Angela Woodhouse and Caroline Broadhead
‘Touching you, I propose to you to receive, to touch…To touch is to violently or gently encounter a surface, a contour. To touch is to feel the perceived limits of my contours, my surfaces, my body in relation to yours. To touch is to expand these contours, creating new perimeters’.
Erin Manning The Politics of Touch 2006
Thermal Duets incorporates 5 short films presented on framed iPods. The audience are encouraged to approach and observe the detail of incremental change, a moment-by-moment passage of time through the revealing of body heat filmed in single continuous shots. Each film is individually titled Shed, Shroud, Exchange, Stroke, Spread.
Thermal Duets expands on the question of the sensorial impact, of detail emerging and fading, of quiet attention, drawing upon what in life cannot be seen but only felt, that is body heat, and how the temperature of one person impacts on clothing, the environment, and other people. The notion of touch or near touch forms an intrinsic yet subtle aspect of the viewers’ experience, as to witness the visible heat trace of touch prompts a sense of touch in the viewer. The colour range of dark blue to red indicating changes in body temperature become painterly marks of wounding, subsuming, or blanketing the other. They can be viewed as expressive mark-making which serves to delineate a forming relationship.
We articulate the quiet detail of action through gesture, pace, and sculptural form of the body, extending its furthest reaches, that is the detail of hair or the heat tone of the underarm, and equally through garments in their texture and layering. All these elements are negotiated to create atmospheric imagery and performance on video.
As collaborating artists’, we have been exploring the questions of intimacy and detail to create highly charged performance events. Previous works constructed spaces into which audiences were invited. Through extended time and slight movement, the purpose was to draw attention to a heightened awareness of one’s own body, both performers and viewers, the actions the audience might take, whether of stillness or motion, and the impact these actions may have on the environment or other audience members. Proximity elevated questions of touch whether actual or imagined. Equally, the palpable nature of body heat became a choreographed element.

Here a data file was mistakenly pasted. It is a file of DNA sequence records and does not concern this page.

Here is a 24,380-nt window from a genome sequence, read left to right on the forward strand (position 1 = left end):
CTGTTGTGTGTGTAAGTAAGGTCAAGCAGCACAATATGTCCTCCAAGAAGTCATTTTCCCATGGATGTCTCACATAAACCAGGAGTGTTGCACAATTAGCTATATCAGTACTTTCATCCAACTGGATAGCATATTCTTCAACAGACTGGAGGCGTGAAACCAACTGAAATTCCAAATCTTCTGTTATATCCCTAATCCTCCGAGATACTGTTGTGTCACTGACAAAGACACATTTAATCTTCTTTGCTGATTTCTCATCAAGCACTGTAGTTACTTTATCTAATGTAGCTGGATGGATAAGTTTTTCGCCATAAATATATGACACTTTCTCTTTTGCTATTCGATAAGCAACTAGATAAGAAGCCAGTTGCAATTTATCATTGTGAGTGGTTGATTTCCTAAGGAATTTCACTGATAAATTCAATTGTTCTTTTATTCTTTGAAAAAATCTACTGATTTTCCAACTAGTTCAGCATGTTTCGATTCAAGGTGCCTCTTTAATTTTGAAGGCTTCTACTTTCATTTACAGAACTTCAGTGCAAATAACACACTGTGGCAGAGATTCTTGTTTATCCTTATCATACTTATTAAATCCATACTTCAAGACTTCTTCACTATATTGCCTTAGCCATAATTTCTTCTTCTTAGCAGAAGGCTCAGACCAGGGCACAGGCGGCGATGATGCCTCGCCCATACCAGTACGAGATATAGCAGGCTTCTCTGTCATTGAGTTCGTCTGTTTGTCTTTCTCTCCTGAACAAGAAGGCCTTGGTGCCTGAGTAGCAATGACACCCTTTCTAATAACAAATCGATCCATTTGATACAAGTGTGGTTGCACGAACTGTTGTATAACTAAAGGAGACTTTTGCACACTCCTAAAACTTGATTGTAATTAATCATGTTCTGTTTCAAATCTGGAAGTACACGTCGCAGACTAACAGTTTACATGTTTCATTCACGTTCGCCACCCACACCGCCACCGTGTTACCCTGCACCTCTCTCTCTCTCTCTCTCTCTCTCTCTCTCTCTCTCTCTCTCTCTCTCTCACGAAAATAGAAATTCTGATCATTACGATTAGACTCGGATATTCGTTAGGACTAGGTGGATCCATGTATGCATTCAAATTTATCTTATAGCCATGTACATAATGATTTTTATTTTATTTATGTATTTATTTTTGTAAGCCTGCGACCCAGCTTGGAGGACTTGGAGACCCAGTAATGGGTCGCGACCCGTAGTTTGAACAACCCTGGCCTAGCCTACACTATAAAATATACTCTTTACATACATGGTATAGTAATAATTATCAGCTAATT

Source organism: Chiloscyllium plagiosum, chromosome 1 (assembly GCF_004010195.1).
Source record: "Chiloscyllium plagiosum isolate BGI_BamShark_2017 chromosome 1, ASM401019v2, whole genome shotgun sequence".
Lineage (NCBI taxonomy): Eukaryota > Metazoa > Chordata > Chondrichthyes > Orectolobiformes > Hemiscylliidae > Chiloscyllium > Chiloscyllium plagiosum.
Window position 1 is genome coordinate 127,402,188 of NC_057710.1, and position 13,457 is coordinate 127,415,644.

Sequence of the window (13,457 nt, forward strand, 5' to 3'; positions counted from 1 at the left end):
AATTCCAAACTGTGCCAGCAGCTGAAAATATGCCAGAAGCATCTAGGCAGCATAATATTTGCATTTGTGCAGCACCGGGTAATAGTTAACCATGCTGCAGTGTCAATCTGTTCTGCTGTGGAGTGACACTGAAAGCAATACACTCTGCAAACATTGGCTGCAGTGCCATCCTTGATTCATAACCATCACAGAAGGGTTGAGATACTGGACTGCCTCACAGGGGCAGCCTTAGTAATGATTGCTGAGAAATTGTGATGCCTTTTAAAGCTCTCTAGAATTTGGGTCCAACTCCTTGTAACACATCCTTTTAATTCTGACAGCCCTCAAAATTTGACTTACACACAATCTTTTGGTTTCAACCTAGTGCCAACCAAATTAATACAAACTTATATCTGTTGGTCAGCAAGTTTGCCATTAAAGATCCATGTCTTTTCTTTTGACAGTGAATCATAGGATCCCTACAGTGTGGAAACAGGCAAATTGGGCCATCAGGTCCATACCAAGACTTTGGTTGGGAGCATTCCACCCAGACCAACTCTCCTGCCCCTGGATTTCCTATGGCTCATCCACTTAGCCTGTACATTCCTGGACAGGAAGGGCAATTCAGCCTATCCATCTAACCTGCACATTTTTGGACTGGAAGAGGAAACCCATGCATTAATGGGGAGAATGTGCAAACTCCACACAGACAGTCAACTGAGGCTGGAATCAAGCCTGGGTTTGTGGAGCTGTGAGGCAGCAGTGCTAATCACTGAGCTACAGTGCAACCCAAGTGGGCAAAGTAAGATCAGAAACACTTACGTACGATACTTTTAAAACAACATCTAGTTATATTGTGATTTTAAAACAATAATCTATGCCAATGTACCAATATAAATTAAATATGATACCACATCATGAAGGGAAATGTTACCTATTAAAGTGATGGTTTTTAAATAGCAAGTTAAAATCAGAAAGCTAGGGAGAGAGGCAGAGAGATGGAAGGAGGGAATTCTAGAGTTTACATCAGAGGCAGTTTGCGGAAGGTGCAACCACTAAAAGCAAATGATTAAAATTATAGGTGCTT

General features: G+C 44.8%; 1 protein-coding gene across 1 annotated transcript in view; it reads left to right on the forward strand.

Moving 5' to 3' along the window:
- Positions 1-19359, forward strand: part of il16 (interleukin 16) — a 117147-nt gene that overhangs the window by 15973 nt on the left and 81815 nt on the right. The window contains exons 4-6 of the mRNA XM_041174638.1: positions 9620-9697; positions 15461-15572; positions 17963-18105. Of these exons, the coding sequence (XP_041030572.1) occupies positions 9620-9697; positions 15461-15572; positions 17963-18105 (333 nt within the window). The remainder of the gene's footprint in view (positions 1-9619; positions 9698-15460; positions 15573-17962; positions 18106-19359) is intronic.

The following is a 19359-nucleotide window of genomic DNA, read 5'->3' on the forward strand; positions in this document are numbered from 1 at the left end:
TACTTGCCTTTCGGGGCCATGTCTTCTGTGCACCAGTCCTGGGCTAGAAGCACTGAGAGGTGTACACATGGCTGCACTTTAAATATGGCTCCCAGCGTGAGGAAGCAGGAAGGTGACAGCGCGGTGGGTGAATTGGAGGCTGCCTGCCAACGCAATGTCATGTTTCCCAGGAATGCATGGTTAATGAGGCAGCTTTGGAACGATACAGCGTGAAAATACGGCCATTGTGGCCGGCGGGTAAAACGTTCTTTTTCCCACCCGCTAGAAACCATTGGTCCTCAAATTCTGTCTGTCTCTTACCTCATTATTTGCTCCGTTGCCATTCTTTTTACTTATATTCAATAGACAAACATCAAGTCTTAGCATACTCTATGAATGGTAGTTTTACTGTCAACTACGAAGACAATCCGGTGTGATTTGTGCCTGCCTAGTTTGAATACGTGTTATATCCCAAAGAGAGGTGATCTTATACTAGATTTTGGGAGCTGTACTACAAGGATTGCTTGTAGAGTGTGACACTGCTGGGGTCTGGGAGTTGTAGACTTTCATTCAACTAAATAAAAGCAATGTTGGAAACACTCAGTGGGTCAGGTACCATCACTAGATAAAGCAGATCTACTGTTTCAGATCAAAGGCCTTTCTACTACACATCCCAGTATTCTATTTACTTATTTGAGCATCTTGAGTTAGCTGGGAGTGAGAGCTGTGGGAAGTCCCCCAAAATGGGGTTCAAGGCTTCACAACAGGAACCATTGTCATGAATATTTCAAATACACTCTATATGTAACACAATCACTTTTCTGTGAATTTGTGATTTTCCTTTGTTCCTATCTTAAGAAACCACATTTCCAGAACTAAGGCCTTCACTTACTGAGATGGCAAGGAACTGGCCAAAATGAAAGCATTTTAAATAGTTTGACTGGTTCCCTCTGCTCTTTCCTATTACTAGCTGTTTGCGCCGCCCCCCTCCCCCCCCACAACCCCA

Our first work for video, Close Distance (2016) re-calibrates these issues through technology. One of our questions was how the sense of intimacy and shared moments can be experienced on the screen. Thermal Duets uniquely explores thermal technology to develop these concerns.
I loved the intimacy created by the miniatures
So beautiful! The simplicity of the subjects and slow movements with the thermal colours really work well together
Love seeing the energy through touch. the warm colourful trail of touch on the other dancers’ body
A magical duet of two soul
Audience responses, Kinesthesia Festival, London 2021
Woodhouse and Broadhead’s series Thermal Duets resonates with the investigation of form, material, and functionality. The videos … draw the visitor close as if to a miniature watercolour or embroidery. A description by John Berger comes to mind: ‘The bodies of dancers with their kind of devotion are dual…A kind of Uncertainty Principle determines them; instead of being alternately particle and wave, their bodies are ultimately giver and gift.’ The intensity and overlaying of colours make the proximity and interaction of the bodies tangible: the lingering warmth of a hand caressing a back, an arm delicately moving away, or the intense vibration of breath as two heads folds towards each and then separate. Affect is here a residue of presence, a memory of touch. Woodhouse and Broadhead’s use of the thermal camera has transposed Berger’s view into luminous traces of orange-red dance.
Caterina Albano, Writing About Dance (Marsden Woo Gallery 2019)
Photo Philip Sayer. Screenshots Caroline Broadhead.
Click on an image to open the gallery
Thermal Duets was made possible with financial support from Middlesex University, UAL Central St Martin’s, and Marsden Woo Gallery.